Inflation above target for a sustained period has also lifted inflation expectations. Japan’s inflation expectations are responsive to price shocks. This is supported by our analysis of historic shocks and financial market measures of inflation expectations. The BoJ also characterise price expectations as ‘adaptive rather than forward-looking’, evinced through history with inflation expectations settling close to 1% as headline inflation averaged 0.5% between 1990 and 2019.

Recently, expectations have risen and settled around the 2% target according to both the outlook in general and output price expectations collected in the Tankan survey. High imported inflation from a weak Yen have clearly bought time for demand-pull inflation to build strength. For inflation to persist at target however, demand pressures must become dominant and sustainable, particularly with the Yen near the level authorities have recently intervened at, and with global rates now falling.

The demographic challenge in Japan means that savings will remain high, posing a risk to reestablishing a healthier demand-driven inflation. Whether there is a shift in consumption will be seen in the household spending data in the second half of 2024, when most wage increases will be received. While strong services inflation implies wages are already feeding through to inflation, assessment is difficult due to the surge in foreign tourist spending. A pick-up in household spending in late-2024 would signal that consumers are looking to make purchases sooner to avoid price increases – a deviation from the deflationary mindset of the past. Further robust increases in wages in the 2025 Shunto negotiations would provide additional support for consumer confidence and spending, and entrench a change in the consumer psychology around prices.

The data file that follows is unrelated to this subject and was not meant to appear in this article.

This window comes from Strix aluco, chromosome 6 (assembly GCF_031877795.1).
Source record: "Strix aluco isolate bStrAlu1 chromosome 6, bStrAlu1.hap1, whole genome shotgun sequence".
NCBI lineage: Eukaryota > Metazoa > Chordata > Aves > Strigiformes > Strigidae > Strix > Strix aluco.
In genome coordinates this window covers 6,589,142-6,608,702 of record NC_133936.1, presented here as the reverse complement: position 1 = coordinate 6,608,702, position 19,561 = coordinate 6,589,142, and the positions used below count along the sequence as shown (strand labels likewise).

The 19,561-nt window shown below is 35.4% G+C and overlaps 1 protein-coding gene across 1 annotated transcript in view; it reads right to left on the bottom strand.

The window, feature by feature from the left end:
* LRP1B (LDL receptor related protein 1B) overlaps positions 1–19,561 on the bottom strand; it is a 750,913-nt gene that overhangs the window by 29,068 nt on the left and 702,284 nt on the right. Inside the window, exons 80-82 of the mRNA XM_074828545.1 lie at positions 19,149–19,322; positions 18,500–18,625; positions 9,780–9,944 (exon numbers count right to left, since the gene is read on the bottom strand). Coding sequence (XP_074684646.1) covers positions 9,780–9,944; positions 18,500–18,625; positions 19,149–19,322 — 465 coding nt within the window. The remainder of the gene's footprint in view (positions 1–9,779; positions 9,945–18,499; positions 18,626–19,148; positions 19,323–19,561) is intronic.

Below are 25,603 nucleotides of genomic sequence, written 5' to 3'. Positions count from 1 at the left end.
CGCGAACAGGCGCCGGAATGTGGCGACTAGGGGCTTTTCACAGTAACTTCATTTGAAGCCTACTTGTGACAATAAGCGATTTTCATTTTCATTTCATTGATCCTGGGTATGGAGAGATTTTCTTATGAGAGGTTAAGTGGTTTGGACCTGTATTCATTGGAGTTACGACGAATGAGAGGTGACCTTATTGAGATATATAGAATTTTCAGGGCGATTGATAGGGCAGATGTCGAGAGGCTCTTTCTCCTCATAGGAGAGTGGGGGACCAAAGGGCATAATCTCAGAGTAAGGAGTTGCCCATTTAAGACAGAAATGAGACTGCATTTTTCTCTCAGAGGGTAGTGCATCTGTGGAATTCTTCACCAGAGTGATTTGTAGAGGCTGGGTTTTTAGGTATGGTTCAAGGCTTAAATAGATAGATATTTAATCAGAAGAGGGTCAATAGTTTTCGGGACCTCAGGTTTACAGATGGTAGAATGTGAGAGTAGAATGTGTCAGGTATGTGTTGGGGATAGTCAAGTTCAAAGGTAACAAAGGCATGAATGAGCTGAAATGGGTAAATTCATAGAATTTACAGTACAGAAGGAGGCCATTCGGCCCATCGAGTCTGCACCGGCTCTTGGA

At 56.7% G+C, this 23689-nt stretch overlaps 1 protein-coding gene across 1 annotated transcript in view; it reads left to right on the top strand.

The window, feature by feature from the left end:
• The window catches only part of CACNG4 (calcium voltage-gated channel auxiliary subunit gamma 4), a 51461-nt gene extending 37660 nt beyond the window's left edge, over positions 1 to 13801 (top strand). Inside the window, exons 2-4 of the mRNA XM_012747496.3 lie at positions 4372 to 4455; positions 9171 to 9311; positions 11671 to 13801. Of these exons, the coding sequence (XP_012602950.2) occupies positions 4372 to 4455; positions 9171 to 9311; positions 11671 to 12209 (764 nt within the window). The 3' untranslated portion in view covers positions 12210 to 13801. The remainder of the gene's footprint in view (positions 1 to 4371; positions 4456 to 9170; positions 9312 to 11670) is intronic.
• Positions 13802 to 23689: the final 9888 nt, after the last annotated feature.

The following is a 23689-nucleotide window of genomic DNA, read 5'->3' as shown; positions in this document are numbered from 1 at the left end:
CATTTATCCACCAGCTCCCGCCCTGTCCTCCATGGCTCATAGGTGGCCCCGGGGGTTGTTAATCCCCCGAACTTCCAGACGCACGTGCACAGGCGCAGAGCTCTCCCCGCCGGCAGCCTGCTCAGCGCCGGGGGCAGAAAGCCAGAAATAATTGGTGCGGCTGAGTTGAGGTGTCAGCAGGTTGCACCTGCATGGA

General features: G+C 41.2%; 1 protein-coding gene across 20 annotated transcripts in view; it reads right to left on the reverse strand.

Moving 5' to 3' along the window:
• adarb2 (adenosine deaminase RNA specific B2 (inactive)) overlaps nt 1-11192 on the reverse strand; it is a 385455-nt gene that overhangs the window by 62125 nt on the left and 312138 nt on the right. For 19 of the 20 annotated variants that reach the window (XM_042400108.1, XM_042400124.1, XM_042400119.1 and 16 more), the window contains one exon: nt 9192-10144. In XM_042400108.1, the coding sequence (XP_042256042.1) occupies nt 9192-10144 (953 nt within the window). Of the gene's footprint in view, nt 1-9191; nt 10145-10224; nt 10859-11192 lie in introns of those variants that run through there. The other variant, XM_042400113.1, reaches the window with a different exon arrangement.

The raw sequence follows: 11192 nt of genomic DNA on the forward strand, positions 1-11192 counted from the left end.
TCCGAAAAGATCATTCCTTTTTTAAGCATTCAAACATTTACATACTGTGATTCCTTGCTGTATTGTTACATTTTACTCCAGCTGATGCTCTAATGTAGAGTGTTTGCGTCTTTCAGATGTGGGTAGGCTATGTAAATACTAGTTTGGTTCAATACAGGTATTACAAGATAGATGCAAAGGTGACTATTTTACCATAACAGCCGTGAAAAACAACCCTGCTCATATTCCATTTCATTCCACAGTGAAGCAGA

While this transition takes hold, it is also important that businesses focus on expansion and productivity over efficiency. In doing so, lasting weakness in the Yen can add to inflation as wages, consumption and investment continue to expand. Arguably, GDP growth sustainably at or above trend is a necessary prerequisite for households to feel as though the economy is fully employed and inflation at target is justified.

It is only after expectations are fully reset and inflation consistently at or above target that the BoJ will be justified in lifting the policy rate materially above the lower bound. This is not to say they will not edge policy rates higher in coming months, but to emphasise that policy will need to be restrained if its to avoid jeopardising the years (indeed decades) of progress that have been required to get to this point.

Westpac Banking Corporation
Westpac Banking Corporationhttps://www.westpac.com.au/
Past performance is not a reliable indicator of future performance. The forecasts given above are predictive in character. Whilst every effort has been taken to ensure that the assumptions on which the forecasts are based are reasonable, the forecasts may be affected by incorrect assumptions or by known or unknown risks and uncertainties. The results ultimately achieved may differ substantially from these forecasts.